Heim aftur / Home again

The Polyglot Conference is over now for another year, and I arrived back to Bangor yesterday. Although the conference only lasted two days, a lot was packed into that time.

On the Friday I went on a Golden Circle tour with two coach loads of other polyglots. Unfortunately it was a wet, cloudy and cold day, so the views were not great, but the landscape we could see was rather fine.

The first stop was Þingvellir (Thingvellir), a World Heritage Site where the North American and Eurasian tectonic plates meet. It is also where the Iceland parliament (Alþingi) met from AD 930 until 1798.

Þingvellir / Thingvellir

Next we went to Geysir, and area of volcanic activity with a number of sprouting hot springs, including the famous Great Geysir, which is currently inactive, and Stokkur, which erupts every few minutes (see photo below). We also had lunch here – there are a number of eating places and souvenir shops in the complex near the hot springs. I was expecting the whole place to stink of sulphur, but it didn’t really.

Þingvellir / Thingvellir

Our final stop was Gullfoss (“Golden Falls”), waterfalls in the canyon of Ölfusá river. They were spectacular, and well worth seeing.

Gullfoss

In the evening, after we arrived back in Reykajvik, I went for dinner at an Indian restaurant with a few other polyglots.

The conference started on Saturday morning with interesting speeches by Dr Sebastian Drude, the director of the Vigdís International Centre for Multilingualism and Intercultural Understanding, and Vigdís Finnbogadóttir, the former President of Iceland and UNESCO Goodwill Ambassador for languages.

Vigdís Finnbogadóttir opening the 2017 Polyglot Conference in Reykjavik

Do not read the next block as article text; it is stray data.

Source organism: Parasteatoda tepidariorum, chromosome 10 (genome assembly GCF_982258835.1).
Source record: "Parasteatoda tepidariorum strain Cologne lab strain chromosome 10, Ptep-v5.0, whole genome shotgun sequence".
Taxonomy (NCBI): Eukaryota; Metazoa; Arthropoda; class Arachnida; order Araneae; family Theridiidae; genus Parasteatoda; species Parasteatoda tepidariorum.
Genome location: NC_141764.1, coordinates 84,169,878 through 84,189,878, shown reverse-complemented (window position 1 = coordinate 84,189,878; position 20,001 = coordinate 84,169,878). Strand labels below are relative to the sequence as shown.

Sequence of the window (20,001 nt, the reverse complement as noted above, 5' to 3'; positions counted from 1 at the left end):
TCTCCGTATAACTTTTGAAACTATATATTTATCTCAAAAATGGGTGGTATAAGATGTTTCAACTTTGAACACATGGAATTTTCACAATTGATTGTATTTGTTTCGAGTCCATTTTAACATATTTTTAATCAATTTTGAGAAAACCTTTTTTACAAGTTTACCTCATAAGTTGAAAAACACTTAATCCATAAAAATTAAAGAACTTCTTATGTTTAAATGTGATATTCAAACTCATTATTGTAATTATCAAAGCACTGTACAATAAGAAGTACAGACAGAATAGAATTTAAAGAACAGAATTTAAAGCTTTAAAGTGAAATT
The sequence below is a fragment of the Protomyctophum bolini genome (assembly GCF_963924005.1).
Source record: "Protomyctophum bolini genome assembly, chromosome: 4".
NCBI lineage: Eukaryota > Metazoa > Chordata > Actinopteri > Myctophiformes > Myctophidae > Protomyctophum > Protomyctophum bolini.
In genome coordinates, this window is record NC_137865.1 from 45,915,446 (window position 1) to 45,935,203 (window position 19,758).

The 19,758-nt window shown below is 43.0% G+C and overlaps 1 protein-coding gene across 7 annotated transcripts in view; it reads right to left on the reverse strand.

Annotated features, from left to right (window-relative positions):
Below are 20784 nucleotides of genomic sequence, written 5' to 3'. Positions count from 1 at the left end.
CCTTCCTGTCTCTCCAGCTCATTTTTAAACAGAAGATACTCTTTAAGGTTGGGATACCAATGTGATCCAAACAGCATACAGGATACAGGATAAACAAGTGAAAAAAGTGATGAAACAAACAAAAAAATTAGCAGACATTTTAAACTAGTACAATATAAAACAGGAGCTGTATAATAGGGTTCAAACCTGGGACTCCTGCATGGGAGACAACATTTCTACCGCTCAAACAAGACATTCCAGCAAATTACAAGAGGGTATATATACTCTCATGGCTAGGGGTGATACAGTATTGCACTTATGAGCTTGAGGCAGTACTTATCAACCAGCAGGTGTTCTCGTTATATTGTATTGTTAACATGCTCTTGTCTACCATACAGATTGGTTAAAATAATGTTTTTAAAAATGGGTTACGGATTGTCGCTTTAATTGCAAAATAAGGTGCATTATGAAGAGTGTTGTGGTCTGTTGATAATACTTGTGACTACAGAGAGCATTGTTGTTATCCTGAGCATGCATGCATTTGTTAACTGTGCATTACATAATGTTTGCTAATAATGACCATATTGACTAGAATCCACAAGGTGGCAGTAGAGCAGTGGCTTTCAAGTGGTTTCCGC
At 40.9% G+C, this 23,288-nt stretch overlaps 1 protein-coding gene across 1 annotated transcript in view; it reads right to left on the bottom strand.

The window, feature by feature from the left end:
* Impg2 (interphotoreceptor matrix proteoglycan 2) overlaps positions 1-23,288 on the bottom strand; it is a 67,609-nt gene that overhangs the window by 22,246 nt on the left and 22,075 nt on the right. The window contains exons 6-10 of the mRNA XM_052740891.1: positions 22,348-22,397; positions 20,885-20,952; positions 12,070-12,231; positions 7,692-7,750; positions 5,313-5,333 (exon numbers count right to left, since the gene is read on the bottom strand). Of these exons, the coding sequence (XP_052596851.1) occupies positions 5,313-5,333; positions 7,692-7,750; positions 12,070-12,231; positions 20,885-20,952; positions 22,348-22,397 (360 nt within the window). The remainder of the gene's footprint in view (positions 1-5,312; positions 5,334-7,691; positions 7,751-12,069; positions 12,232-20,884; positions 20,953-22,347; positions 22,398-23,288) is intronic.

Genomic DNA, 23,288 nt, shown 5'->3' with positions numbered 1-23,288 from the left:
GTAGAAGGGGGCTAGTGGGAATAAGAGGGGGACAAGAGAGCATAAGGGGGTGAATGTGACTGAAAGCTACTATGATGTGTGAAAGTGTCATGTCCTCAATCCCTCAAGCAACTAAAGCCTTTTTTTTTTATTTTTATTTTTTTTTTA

Then there were talks on a variety of topics, with themes including Icelandic language and culture, bilingualism and autism, and maintaining ‘small’ languages. Some of the speakers were lecturers or researchers in universities, others were language enthusiasts. The talks I found most interesting were the one by Daniel Tammet and Sigriður Kristinsdóttir about how he learnt Icelandic in a week with her help; one about bilingualism and autism, one about the cognitive effects of language learning, and one about Mongolian.

The 2017 Polyglot Conference in Reykjavik

There was plenty of time between the talks and at lunch to catch up with old friends, meet new ones and practise languages. During my time in Iceland, I had conversations in English, Welsh, French, German, Spanish, Italian, Russian, Mandarin, Japanese and Irish, and spoke bits of Czech, Scottish Gaelic, Breton, Manx, Swedish and Icelandic.

Lunch was provided – small sandwiches and wraps, though didn’t appeal to me, so I bought something else in a supermarket.

A panel discussuion at the 2017 Polyglot Conference in Reykjavik

There weren’t any organised activities in the evenings, as there are at the Polyglot Gatherings. Instead babbles of polyglots went off to do their own thing. I went for dinner with some polyglot friends and had very interesting discussions about all sorts of things, not all of which were related to languages – we do have other interests.

The annoucement of where the Polyglot Conference will be in 2018

The next Polyglot Conference will be in Ljubljana in Slovenia from 5-7 October 2018 (as you might have guessed from this photo). So next year I will learn some Slovenian before the conference in Ljubljana, and some Slovak before the Polyglot Gathering in Bratislava in Slovakia.

On Monday I did some work on Omniglot in the morning, explored Reykjavik a bit, had lunch in a restaurant in the old harbour area of Reykjavik, did some more work, then explored a bit more with the two Russian teachers who were staying in the same place as me.

Iceland is a very expensive place, which I expected. Meals in restaurants cost at least twice as much as in the UK, as do most other things. It wasn’t as cold as I expected – about 7-10°C during the day and 2-5°C at night. All the locals I met speak very good English, but if you speak Icelandic, they’re happy to speak it with you. There are apparently quite a few people who have moved to Iceland recently for work, most don’t speak Icelandic. On a clear, dry day, the scenery is spectacular. Even on grey, wet days, it’s still impressive and dramatic.

There are some more photos on Flickr:

Iceland / Ísland

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